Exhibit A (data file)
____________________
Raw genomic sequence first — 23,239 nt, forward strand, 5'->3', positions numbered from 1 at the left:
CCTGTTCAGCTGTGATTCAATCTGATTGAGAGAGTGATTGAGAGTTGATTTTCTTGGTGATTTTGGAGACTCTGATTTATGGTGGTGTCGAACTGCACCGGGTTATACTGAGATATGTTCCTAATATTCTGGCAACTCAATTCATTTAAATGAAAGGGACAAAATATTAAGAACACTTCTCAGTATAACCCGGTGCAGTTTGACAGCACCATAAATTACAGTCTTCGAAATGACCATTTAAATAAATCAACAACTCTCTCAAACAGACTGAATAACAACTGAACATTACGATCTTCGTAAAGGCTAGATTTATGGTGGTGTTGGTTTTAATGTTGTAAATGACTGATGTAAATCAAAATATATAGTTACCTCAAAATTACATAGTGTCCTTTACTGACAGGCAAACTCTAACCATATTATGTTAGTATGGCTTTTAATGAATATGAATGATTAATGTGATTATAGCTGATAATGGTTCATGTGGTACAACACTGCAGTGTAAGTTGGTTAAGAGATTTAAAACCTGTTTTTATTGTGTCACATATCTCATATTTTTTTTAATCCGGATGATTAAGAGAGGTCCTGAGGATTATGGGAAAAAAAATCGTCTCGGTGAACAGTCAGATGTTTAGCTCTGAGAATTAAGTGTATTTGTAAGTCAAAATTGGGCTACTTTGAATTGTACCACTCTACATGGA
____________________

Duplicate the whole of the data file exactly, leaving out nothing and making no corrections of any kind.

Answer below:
Raw genomic sequence first — 23,239 nt, forward strand, 5'->3', positions numbered from 1 at the left:
CCTGTTCAGCTGTGATTCAATCTGATTGAGAGAGTGATTGAGAGTTGATTTTCTTGGTGATTTTGGAGACTCTGATTTATGGTGGTGTCGAACTGCACCGGGTTATACTGAGATATGTTCCTAATATTCTGGCAACTCAATTCATTTAAATGAAAGGGACAAAATATTAAGAACACTTCTCAGTATAACCCGGTGCAGTTTGACAGCACCATAAATTACAGTCTTCGAAATGACCATTTAAATAAATCAACAACTCTCTCAAACAGACTGAATAACAACTGAACATTACGATCTTCGTAAAGGCTAGATTTATGGTGGTGTTGGTTTTAATGTTGTAAATGACTGATGTAAATCAAAATATATAGTTACCTCAAAATTACATAGTGTCCTTTACTGACAGGCAAACTCTAACCATATTATGTTAGTATGGCTTTTAATGAATATGAATGATTAATGTGATTATAGCTGATAATGGTTCATGTGGTACAACACTGCAGTGTAAGTTGGTTAAGAGATTTAAAACCTGTTTTTATTGTGTCACATATCTCATATTTTTTTTAATCCGGATGATTAAGAGAGGTCCTGAGGATTATGGGAAAAAAAATCGTCTCGGTGAACAGTCAGATGTTTAGCTCTGAGAATTAAGTGTATTTGTAAGTCAAAATTGGGCTACTTTGAATTGTACCACTCTACATGGA